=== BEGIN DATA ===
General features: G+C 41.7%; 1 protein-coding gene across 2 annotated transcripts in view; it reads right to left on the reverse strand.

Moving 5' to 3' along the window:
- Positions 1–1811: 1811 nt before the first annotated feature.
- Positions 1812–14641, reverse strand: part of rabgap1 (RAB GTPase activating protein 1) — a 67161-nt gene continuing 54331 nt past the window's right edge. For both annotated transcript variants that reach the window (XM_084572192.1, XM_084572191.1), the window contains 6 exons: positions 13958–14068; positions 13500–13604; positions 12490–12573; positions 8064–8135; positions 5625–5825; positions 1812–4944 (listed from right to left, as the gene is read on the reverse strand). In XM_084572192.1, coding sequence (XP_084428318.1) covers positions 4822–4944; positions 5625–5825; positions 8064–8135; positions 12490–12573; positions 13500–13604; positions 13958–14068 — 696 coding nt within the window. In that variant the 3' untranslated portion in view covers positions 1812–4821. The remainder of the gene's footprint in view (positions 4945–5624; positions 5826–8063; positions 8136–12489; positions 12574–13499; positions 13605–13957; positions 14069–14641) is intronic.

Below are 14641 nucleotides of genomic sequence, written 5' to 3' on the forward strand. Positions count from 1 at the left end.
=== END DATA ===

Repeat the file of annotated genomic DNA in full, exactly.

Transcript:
General features: G+C 41.7%; 1 protein-coding gene across 2 annotated transcripts in view; it reads right to left on the reverse strand.

Moving 5' to 3' along the window:
- Positions 1–1811: 1811 nt before the first annotated feature.
- Positions 1812–14641, reverse strand: part of rabgap1 (RAB GTPase activating protein 1) — a 67161-nt gene continuing 54331 nt past the window's right edge. For both annotated transcript variants that reach the window (XM_084572192.1, XM_084572191.1), the window contains 6 exons: positions 13958–14068; positions 13500–13604; positions 12490–12573; positions 8064–8135; positions 5625–5825; positions 1812–4944 (listed from right to left, as the gene is read on the reverse strand). In XM_084572192.1, coding sequence (XP_084428318.1) covers positions 4822–4944; positions 5625–5825; positions 8064–8135; positions 12490–12573; positions 13500–13604; positions 13958–14068 — 696 coding nt within the window. In that variant the 3' untranslated portion in view covers positions 1812–4821. The remainder of the gene's footprint in view (positions 4945–5624; positions 5826–8063; positions 8136–12489; positions 12574–13499; positions 13605–13957; positions 14069–14641) is intronic.

Below are 14641 nucleotides of genomic sequence, written 5' to 3' on the forward strand. Positions count from 1 at the left end.